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Chapter 7 : Chemotherapy of Tuberculosis

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Chemotherapy of Tuberculosis, Page 1 of 2

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Abstract:

This chapter reviews the underlying principles of tuberculosis (TB) chemotherapy, medical management, and current treatment recommendations. TB is caused by members of the complex, with being responsible for the vast majority of disease. Early in the history of anti-TB chemotherapy, the highly effective agent streptomycin (SM) was applied as monotherapy. Current first-line regimens consist of three or four agents that, in concert, can eradicate organisms within all compartments and prevent the development of drug resistance. Isoniazid (INH), rifampin (RIF), pyrazinamide (PZA), ethambutol (EMB), and SM are the five standard first-line agents. Elevated transaminases, clinical hepatitis, and peripheral neuropathy are among the most common adverse events seen with INH. strains resistant to SM may be susceptible to other aminoglycosides, but the susceptibility to each agent must be confirmed by resistance testing. The drugs used in the standard treatment of pulmonary TB are recommended for all extrapulmonary TB. In patients with renal dysfunction, PZA and EMB dosing should be adjusted. Serum levels of drugs should be obtained to ensure adequate treatment if any question of adequacy exists. Patients may require intramuscular and intravenous treatment regimens until oral absorption can be ensured. Diagnosis of TB is often based on smear microscopy without culture. Fixed- dose combinations of anti-TB agents are recommended to prevent the use of inadequate regimens and monotherapy.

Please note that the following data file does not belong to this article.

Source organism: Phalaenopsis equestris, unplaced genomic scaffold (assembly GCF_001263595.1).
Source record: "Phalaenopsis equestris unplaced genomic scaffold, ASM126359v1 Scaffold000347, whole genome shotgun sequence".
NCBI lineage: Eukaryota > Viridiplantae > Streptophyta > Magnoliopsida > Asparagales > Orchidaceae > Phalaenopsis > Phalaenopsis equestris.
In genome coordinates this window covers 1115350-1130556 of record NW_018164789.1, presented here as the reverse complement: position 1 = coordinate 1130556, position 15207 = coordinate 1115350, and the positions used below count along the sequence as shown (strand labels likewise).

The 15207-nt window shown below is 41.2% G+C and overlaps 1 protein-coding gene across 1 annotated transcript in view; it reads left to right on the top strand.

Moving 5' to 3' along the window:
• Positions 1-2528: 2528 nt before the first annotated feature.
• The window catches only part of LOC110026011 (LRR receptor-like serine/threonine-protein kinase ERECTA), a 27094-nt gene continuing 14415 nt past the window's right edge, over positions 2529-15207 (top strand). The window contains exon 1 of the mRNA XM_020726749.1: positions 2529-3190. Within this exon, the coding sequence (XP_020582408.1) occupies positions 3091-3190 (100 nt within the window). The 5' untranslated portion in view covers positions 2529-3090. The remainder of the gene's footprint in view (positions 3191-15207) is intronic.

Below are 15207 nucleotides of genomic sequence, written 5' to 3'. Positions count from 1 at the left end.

Citation: Dobbs T, Webb R. 2011. Chemotherapy of Tuberculosis, p 107-119. In Schlossberg D (ed), Tuberculosis and Nontuberculous Mycobacterial Infections, Sixth Edition. ASM Press, Washington, DC. doi: 10.1128/9781555817138.ch7

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Figures

Image of Figure 1.
Figure 1.

Management of drug-susceptible pulmonary TB. *, EMB may be discontinued if susceptibility to other first-line agents is ensured; **, rifapentene may be an appropriate substitution in HIV-negative patients with noncavitary disease and sputum smear conversion during the initial phase; ***, additional duration of treatment may be considered for delayed clinical or radiographic improvement; ****, delayed culture conversion should prompt consideration of acquired drug resistance, noncompliance, and malabsorption.

Citation: Dobbs T, Webb R. 2011. Chemotherapy of Tuberculosis, p 107-119. In Schlossberg D (ed), Tuberculosis and Nontuberculous Mycobacterial Infections, Sixth Edition. ASM Press, Washington, DC. doi: 10.1128/9781555817138.ch7
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Image of Figure 2.
Figure 2.

Reinstitution of interrupted or incomplete anti-TB treatment. © 2008 by The City of New York, Department of Health and Mental Hygiene. All rights reserved. (Adapted from , 4th ed. Bureau of Tuberculosis Control, New York City Department of Health and Mental Hygiene, New York, NY, 2008) ( ).